Posted 6 September, 2017 by Nikki in Reviews / 2 Comments

Cover of The Westing Game by Ellen RaskinThe Westing Game, Ellen Raskin

I’ve been vaguely aware that this book existed for ages, but never picked it up — I’m pretty sure I didn’t know anything except the title, in fact, because I wasn’t sure what to expect when I did pick this up. I know it’s supposed to be a bit of a classic and it won awards and all, but I didn’t really get into it. The mystery is so-so and there’s too many characters crammed into a small number of pages — and yet I found myself wondering when it’s be over.

Turtle is a fun character, for sure, and I found myself a little bit caught up in how she and her sister navigated their issues… but otherwise, I mostly didn’t get into this at all, care about the characters or really wonder about the mystery. Meh?

Rating: 2/5

Tags: , ,

Divider

Review – Clouds of Witness

Posted 17 August, 2017 by Nikki in Reviews / 2 Comments

Cover of Clouds of Witness by Dorothy L. SayersClouds of Witness, Dorothy L. Sayers

What do I even have to say about these books anymore? This is the second Wimsey book, and it ups the emotional involvement somewhat by bringing in Peter’s family, and therefore higher stakes. I love all the stupid, unreliable, ridiculous characters, and the clever ones too, since they’re often one and the same character. I love the fact that if you pay attention, there are clues throughout — if you know your literature. (I refer to the references to Manon Lescaut.)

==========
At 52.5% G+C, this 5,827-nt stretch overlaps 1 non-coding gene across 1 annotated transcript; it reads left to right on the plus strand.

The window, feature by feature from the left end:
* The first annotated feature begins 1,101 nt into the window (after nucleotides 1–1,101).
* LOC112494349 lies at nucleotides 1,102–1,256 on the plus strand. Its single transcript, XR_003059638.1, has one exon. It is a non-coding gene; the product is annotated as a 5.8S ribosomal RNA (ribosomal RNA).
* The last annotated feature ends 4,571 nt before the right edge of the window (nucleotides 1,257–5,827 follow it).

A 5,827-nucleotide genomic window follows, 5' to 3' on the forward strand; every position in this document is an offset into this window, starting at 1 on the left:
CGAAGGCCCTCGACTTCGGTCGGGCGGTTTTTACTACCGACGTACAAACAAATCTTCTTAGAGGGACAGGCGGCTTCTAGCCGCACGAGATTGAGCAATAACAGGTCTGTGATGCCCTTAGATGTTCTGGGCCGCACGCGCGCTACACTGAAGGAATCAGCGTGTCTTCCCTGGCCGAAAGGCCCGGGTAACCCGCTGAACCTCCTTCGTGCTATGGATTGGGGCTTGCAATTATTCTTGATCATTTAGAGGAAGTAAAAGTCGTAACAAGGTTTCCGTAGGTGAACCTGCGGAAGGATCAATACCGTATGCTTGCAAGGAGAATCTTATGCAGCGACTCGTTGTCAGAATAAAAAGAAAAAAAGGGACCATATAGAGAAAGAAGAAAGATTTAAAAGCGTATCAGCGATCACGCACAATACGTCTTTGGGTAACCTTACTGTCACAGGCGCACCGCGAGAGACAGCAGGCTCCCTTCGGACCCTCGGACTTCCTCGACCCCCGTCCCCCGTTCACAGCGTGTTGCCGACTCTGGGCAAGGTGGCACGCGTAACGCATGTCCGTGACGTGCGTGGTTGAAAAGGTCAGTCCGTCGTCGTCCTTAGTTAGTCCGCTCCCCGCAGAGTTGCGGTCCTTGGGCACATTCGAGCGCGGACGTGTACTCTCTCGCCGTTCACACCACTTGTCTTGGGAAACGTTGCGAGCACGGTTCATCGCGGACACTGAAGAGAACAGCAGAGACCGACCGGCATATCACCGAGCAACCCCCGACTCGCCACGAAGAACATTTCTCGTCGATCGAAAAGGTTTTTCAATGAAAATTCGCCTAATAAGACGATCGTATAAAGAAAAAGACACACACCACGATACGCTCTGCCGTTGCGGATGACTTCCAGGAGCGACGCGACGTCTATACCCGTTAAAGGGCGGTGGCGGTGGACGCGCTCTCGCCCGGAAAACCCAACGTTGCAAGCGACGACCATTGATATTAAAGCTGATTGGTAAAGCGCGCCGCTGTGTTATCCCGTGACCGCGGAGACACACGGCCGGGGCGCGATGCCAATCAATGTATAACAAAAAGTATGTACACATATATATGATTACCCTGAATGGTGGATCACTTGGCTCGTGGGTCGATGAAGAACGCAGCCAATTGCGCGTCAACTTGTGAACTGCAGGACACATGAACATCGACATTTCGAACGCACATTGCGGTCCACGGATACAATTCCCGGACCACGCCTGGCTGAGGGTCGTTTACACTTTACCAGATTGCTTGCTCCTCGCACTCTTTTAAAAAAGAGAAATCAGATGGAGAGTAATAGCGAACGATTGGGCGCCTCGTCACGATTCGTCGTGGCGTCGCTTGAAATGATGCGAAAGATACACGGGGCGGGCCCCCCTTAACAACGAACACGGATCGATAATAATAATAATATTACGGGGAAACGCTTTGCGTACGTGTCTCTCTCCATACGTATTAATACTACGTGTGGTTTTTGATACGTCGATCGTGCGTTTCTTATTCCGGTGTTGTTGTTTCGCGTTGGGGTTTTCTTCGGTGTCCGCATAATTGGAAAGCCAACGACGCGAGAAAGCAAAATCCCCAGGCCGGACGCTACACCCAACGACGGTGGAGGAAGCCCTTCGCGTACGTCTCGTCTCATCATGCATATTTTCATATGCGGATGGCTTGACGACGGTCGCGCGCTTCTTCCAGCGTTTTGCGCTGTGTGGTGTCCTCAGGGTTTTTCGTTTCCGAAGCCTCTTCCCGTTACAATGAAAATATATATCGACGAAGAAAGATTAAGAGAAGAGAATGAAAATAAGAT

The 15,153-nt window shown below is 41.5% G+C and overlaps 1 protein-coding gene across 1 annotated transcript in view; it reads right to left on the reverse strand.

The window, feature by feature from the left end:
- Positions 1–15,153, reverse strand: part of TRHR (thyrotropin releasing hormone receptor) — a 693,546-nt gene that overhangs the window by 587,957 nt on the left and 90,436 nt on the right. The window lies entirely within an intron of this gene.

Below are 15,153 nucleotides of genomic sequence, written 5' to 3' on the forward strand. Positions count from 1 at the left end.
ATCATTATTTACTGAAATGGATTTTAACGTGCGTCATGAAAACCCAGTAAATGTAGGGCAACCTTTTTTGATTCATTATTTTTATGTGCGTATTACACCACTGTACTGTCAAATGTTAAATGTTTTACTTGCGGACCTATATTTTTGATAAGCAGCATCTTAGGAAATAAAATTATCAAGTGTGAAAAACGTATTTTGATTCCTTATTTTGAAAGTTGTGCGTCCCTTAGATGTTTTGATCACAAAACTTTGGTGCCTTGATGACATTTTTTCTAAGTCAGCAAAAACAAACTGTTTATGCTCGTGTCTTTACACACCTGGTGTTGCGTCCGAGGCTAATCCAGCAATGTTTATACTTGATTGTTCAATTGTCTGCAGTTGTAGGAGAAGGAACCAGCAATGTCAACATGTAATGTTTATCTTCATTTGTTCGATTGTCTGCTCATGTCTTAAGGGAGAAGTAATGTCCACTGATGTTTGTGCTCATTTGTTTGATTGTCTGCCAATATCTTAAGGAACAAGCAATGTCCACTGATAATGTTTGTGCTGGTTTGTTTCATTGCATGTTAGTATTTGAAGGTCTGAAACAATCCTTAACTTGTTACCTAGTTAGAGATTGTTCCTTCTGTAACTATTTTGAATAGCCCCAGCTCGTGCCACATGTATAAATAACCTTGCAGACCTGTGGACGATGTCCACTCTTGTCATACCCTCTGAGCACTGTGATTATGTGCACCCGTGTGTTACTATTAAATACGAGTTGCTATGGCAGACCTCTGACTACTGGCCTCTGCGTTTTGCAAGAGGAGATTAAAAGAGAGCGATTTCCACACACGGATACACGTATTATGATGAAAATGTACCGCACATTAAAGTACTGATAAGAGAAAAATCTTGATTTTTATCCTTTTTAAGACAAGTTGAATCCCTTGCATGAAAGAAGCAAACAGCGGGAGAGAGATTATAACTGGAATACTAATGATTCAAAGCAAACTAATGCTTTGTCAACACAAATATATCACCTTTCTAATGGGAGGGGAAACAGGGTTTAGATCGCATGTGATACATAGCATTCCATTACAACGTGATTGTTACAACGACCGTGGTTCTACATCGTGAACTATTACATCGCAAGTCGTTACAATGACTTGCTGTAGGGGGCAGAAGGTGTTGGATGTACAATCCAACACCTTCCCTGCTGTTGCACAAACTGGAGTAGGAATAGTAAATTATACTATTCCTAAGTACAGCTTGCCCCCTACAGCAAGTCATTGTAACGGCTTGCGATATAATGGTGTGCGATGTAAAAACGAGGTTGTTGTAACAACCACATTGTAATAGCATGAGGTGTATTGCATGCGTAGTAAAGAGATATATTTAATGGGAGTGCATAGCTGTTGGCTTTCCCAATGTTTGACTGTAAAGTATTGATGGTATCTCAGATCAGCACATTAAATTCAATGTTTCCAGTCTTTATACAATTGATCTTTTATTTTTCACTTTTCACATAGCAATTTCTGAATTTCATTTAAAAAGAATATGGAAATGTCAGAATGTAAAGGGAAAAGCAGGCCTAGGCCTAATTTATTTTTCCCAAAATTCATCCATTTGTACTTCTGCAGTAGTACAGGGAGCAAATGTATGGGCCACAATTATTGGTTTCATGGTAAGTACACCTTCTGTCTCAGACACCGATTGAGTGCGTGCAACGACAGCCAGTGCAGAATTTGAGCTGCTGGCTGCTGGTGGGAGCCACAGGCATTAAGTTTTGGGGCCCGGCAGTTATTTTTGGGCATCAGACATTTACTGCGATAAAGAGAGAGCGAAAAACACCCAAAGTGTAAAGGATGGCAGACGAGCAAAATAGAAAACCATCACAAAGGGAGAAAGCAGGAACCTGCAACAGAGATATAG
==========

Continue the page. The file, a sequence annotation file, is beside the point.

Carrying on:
Yes, it’s Golden Age detective fiction, with everything that implies. At times, things don’t seem to be moving along much further, things get confused and convoluted, and you just long for people to do some straight talking. It’s Peter and Bunter that carry it, along with some help from the Dowager Duchess — I read these books originally because they’re classics, but I came back again (and again, and again) for the characters and the cleverness of Sayers’ writing.

Rating: 4/5

Tags: , , , ,

Divider

Review – Killing Is My Business

Posted 4 August, 2017 by Nikki in Reviews / 2 Comments

Cover of Killing Is My Business by Adam ChristopherKilling Is My Business, Adam Christopher

Received to review via Netgalley; publication date 25th July 2017

I’ve enjoyed the other books and stories in this series a lot, and this is no exception. Take a Raymond Chandler-esque world, and apply one robot trained as a PI who has been somewhat repurposed as an assassin. Add the complication that he runs on limited tapes of memory — 24 hours at a time, no more storage than that. Add his AI handler, Ada, who very clearly has her own agenda — one which doesn’t always align with what their creators envisioned for them.

And, in this book, add the mafia.

I started it when I couldn’t sleep, and finished it an hour and a half later, without stopping once. Adam Christopher writes crisply, precisely; there’s no dead patches where you feel like you can put the book down, because if you did, well; something interesting might happen while you aren’t looking. I love the way Christopher uses Ray’s limitations to create parts of the mystery. This isn’t just a book with a detective/assassin who happens to be a robot; the fact that Ray’s a robot is vital to the whole thing.

Raymond Chandler’s probably rolling in his grave at the comparison, given he had no great opinion of sci-fi, but I’m not going to worry too much about giving him an unquiet rest.